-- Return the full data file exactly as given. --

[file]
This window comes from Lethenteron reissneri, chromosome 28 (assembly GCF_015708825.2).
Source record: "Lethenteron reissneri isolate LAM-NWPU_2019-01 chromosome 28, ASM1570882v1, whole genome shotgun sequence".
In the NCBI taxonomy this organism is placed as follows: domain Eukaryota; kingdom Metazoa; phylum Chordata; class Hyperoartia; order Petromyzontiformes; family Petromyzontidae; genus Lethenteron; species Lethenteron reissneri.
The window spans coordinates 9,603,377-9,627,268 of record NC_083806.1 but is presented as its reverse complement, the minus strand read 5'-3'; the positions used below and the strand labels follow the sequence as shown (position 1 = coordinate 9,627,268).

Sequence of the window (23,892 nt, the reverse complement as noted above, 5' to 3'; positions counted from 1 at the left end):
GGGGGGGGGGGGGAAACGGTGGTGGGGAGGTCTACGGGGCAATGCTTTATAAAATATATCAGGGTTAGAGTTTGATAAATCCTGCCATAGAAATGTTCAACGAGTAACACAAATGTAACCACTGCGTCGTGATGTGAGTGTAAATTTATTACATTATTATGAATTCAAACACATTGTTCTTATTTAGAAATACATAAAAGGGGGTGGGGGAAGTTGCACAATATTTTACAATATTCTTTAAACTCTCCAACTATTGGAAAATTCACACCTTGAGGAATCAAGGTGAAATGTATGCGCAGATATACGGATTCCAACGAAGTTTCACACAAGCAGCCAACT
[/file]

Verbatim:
This window comes from Lethenteron reissneri, chromosome 28 (assembly GCF_015708825.2).
Source record: "Lethenteron reissneri isolate LAM-NWPU_2019-01 chromosome 28, ASM1570882v1, whole genome shotgun sequence".
In the NCBI taxonomy this organism is placed as follows: domain Eukaryota; kingdom Metazoa; phylum Chordata; class Hyperoartia; order Petromyzontiformes; family Petromyzontidae; genus Lethenteron; species Lethenteron reissneri.
The window spans coordinates 9,603,377-9,627,268 of record NC_083806.1 but is presented as its reverse complement, the minus strand read 5'-3'; the positions used below and the strand labels follow the sequence as shown (position 1 = coordinate 9,627,268).

Sequence of the window (23,892 nt, the reverse complement as noted above, 5' to 3'; positions counted from 1 at the left end):
GGGGGGGGGGGGGAAACGGTGGTGGGGAGGTCTACGGGGCAATGCTTTATAAAATATATCAGGGTTAGAGTTTGATAAATCCTGCCATAGAAATGTTCAACGAGTAACACAAATGTAACCACTGCGTCGTGATGTGAGTGTAAATTTATTACATTATTATGAATTCAAACACATTGTTCTTATTTAGAAATACATAAAAGGGGGTGGGGGAAGTTGCACAATATTTTACAATATTCTTTAAACTCTCCAACTATTGGAAAATTCACACCTTGAGGAATCAAGGTGAAATGTATGCGCAGATATACGGATTCCAACGAAGTTTCACACAAGCAGCCAACT